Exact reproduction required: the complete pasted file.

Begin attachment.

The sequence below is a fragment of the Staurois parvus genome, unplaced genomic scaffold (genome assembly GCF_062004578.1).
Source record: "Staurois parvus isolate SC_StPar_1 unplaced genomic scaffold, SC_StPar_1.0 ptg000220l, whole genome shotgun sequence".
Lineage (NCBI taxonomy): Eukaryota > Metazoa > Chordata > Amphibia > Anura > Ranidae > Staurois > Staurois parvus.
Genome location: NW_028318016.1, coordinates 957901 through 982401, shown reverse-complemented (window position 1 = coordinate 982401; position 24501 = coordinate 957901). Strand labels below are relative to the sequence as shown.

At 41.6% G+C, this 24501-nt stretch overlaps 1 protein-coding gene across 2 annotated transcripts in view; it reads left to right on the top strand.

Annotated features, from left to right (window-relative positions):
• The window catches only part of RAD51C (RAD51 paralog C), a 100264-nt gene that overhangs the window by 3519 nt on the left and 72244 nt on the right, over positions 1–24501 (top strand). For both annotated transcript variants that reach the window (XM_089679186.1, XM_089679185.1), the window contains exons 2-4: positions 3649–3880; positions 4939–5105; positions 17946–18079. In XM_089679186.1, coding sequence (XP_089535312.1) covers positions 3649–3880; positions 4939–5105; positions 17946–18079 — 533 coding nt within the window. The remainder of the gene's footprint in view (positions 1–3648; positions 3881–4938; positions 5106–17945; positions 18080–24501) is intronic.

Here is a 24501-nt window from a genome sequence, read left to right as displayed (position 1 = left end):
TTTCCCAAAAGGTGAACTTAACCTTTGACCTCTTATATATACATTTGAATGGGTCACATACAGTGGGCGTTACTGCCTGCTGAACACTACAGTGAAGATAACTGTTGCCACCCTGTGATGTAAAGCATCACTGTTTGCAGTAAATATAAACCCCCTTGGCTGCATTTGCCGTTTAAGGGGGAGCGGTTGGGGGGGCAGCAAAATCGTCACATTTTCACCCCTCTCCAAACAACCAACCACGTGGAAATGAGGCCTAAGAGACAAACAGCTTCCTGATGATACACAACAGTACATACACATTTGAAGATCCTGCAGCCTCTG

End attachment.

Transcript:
The sequence below is a fragment of the Staurois parvus genome, unplaced genomic scaffold (genome assembly GCF_062004578.1).
Source record: "Staurois parvus isolate SC_StPar_1 unplaced genomic scaffold, SC_StPar_1.0 ptg000220l, whole genome shotgun sequence".
Lineage (NCBI taxonomy): Eukaryota > Metazoa > Chordata > Amphibia > Anura > Ranidae > Staurois > Staurois parvus.
Genome location: NW_028318016.1, coordinates 957901 through 982401, shown reverse-complemented (window position 1 = coordinate 982401; position 24501 = coordinate 957901). Strand labels below are relative to the sequence as shown.

At 41.6% G+C, this 24501-nt stretch overlaps 1 protein-coding gene across 2 annotated transcripts in view; it reads left to right on the top strand.

Annotated features, from left to right (window-relative positions):
• The window catches only part of RAD51C (RAD51 paralog C), a 100264-nt gene that overhangs the window by 3519 nt on the left and 72244 nt on the right, over positions 1–24501 (top strand). For both annotated transcript variants that reach the window (XM_089679186.1, XM_089679185.1), the window contains exons 2-4: positions 3649–3880; positions 4939–5105; positions 17946–18079. In XM_089679186.1, coding sequence (XP_089535312.1) covers positions 3649–3880; positions 4939–5105; positions 17946–18079 — 533 coding nt within the window. The remainder of the gene's footprint in view (positions 1–3648; positions 3881–4938; positions 5106–17945; positions 18080–24501) is intronic.

Here is a 24501-nt window from a genome sequence, read left to right as displayed (position 1 = left end):
TTTCCCAAAAGGTGAACTTAACCTTTGACCTCTTATATATACATTTGAATGGGTCACATACAGTGGGCGTTACTGCCTGCTGAACACTACAGTGAAGATAACTGTTGCCACCCTGTGATGTAAAGCATCACTGTTTGCAGTAAATATAAACCCCCTTGGCTGCATTTGCCGTTTAAGGGGGAGCGGTTGGGGGGGCAGCAAAATCGTCACATTTTCACCCCTCTCCAAACAACCAACCACGTGGAAATGAGGCCTAAGAGACAAACAGCTTCCTGATGATACACAACAGTACATACACATTTGAAGATCCTGCAGCCTCTG